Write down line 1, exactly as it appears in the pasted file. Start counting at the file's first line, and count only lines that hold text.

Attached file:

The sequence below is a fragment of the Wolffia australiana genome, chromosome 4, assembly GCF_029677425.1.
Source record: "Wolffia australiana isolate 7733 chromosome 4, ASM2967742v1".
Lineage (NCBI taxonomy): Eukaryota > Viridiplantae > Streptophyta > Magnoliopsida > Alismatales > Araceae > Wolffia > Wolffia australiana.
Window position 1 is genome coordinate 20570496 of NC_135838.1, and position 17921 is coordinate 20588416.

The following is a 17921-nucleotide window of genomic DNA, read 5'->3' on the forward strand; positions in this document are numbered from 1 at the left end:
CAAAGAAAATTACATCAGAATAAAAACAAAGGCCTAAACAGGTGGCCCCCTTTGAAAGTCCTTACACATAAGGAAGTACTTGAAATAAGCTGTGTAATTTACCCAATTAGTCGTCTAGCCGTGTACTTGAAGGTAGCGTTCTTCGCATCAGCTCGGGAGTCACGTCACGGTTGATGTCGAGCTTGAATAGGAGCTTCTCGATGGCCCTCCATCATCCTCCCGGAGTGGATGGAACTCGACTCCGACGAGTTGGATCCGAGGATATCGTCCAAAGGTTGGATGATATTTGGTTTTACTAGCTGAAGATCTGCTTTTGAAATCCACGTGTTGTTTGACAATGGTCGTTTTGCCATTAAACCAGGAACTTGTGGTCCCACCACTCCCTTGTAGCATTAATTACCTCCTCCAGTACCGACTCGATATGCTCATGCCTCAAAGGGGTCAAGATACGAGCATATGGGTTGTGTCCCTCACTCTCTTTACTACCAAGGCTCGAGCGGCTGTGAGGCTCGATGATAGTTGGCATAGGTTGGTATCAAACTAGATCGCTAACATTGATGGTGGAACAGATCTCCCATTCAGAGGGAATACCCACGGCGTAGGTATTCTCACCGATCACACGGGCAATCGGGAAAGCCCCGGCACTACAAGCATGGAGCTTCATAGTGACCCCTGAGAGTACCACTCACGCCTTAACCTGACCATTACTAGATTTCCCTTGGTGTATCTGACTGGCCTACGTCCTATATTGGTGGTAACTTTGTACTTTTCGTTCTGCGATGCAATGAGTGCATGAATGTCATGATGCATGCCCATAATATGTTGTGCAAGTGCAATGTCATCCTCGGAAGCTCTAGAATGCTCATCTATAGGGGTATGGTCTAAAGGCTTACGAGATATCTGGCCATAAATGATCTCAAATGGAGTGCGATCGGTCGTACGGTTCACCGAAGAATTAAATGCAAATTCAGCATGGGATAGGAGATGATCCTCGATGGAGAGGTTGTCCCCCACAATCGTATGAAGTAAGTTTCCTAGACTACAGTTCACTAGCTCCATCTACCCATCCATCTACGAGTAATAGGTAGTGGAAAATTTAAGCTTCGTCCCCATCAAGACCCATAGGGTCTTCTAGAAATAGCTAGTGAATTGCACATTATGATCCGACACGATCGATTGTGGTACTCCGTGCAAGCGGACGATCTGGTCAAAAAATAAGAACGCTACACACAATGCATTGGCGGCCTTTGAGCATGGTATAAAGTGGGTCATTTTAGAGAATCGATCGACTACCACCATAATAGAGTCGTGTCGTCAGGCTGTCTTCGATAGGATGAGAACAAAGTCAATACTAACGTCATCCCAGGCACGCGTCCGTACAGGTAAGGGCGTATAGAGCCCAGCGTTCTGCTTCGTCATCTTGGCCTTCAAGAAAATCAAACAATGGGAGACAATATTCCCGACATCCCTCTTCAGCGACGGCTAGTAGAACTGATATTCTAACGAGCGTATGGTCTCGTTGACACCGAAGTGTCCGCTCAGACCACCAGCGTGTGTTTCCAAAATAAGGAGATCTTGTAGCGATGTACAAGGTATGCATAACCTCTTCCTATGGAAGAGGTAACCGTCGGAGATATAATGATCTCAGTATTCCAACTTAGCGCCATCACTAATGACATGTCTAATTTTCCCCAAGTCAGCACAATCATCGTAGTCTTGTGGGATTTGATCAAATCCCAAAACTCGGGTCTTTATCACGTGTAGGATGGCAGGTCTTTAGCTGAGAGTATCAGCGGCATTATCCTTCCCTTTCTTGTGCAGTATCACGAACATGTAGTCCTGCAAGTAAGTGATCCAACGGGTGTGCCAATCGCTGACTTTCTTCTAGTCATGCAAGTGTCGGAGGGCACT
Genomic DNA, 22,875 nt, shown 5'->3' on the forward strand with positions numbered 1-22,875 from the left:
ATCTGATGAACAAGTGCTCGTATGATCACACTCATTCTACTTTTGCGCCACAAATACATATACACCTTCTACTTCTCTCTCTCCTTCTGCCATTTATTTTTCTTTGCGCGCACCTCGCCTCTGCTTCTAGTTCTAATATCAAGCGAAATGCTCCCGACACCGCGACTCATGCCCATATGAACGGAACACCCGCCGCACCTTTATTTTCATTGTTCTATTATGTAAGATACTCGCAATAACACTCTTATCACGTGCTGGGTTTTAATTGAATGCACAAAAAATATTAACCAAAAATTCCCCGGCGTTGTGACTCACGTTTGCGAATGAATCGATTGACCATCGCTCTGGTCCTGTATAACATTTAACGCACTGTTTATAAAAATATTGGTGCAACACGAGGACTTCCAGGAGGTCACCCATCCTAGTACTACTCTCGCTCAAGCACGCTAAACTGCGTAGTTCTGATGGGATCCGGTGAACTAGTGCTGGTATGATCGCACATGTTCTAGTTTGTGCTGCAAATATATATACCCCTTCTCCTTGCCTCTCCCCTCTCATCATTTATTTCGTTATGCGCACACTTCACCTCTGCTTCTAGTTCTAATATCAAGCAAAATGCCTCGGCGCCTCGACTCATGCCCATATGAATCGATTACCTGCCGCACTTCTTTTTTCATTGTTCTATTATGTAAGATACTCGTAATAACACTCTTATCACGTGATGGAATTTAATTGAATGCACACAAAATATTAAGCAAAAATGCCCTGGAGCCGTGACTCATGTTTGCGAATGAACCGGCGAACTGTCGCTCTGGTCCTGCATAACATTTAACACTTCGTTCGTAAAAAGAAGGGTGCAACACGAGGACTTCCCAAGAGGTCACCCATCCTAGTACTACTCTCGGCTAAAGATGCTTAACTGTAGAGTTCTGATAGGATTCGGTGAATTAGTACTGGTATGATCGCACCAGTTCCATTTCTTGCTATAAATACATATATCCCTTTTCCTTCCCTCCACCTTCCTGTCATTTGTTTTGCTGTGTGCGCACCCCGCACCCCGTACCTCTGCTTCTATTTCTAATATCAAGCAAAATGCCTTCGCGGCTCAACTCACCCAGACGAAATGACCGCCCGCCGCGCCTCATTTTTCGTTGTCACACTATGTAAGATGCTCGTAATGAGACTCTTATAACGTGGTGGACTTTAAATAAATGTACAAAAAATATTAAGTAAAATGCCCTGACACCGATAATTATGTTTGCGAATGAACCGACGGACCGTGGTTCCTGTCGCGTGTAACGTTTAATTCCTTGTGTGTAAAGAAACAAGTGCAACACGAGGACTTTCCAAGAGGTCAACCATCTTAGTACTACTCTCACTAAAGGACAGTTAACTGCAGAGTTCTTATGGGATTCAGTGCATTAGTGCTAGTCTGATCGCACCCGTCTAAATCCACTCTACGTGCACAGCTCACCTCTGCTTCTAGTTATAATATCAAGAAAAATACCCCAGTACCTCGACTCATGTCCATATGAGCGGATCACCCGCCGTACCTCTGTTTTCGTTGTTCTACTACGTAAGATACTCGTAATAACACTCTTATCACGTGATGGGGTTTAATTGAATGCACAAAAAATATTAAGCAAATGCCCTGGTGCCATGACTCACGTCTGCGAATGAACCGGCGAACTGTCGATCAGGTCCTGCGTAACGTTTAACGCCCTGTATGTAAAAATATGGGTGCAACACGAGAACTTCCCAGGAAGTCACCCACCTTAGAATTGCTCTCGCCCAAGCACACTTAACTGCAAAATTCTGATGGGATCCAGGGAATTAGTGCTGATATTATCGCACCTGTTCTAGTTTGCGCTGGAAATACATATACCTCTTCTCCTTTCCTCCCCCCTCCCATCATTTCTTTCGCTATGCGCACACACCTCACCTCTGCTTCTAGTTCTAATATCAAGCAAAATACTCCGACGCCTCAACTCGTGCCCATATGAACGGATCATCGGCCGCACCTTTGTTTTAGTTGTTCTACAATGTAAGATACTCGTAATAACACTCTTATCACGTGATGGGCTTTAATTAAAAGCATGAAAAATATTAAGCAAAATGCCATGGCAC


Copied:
The sequence below is a fragment of the Wolffia australiana genome, chromosome 4, assembly GCF_029677425.1.